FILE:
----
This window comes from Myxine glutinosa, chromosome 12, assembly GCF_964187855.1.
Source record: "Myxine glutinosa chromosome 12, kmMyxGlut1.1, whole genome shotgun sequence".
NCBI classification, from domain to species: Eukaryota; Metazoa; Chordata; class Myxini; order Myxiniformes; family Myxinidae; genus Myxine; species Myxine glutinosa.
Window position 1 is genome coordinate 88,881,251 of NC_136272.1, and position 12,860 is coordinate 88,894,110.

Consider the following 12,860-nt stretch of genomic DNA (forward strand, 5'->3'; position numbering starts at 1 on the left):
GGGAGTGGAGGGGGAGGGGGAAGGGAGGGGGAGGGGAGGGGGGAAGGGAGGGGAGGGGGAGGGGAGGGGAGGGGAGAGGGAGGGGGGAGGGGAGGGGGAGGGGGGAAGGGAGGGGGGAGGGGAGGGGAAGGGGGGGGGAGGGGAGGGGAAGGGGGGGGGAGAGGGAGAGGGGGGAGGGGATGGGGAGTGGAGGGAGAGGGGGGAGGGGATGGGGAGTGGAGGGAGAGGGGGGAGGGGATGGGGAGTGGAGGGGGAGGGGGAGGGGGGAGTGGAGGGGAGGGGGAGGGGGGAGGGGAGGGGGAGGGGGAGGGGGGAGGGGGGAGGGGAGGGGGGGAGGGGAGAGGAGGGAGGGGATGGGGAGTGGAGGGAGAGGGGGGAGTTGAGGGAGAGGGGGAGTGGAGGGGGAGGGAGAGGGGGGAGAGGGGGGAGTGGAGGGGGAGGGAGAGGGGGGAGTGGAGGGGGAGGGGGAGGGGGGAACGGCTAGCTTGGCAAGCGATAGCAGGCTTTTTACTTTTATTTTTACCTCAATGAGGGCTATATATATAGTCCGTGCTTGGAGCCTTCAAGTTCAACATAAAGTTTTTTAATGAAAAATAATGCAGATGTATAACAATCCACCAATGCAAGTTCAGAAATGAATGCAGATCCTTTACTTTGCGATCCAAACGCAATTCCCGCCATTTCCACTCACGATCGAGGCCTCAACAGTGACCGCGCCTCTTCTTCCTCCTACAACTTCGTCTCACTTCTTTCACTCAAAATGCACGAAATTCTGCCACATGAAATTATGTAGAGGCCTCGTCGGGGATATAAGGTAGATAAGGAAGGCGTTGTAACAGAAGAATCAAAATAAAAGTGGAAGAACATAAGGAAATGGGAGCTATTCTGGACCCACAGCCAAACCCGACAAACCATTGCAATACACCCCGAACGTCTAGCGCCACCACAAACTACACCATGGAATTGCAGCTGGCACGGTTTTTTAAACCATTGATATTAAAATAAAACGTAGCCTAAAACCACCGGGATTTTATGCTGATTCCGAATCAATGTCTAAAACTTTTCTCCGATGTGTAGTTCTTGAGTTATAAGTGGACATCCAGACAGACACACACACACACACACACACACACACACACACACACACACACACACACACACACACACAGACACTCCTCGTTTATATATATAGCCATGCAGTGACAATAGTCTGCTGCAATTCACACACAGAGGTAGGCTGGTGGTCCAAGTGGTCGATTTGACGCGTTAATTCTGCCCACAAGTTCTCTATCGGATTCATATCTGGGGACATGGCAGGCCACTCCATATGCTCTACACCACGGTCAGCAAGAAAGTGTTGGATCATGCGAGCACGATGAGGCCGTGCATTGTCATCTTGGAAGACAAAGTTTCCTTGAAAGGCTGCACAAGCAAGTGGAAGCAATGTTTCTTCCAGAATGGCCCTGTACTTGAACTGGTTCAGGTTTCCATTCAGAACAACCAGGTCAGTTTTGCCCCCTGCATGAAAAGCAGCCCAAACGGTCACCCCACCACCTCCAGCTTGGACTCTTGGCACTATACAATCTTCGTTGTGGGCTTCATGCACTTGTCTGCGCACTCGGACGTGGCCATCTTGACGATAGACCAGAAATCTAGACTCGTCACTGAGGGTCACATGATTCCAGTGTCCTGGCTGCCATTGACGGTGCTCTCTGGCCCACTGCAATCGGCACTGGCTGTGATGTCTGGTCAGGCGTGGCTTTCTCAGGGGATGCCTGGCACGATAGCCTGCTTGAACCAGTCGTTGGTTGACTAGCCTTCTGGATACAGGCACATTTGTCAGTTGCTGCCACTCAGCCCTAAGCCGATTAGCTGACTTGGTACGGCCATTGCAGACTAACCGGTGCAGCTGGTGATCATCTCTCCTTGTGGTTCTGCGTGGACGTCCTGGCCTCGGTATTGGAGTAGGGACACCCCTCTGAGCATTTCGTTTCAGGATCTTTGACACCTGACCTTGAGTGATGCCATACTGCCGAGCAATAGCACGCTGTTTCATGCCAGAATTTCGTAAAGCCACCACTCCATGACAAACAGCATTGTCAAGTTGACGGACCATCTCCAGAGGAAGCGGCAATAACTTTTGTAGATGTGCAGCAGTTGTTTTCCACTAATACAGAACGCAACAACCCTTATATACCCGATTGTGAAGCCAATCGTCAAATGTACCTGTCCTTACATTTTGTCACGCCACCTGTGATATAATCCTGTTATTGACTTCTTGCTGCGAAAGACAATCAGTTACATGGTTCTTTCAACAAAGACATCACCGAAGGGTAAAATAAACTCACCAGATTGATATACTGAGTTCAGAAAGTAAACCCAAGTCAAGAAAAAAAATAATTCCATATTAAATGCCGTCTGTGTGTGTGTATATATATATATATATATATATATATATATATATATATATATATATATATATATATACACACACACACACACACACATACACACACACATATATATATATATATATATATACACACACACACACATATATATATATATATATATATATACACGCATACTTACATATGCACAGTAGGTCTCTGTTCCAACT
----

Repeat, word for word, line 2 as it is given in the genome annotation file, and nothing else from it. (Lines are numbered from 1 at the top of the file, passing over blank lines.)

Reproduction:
Source record: "Myxine glutinosa chromosome 12, kmMyxGlut1.1, whole genome shotgun sequence".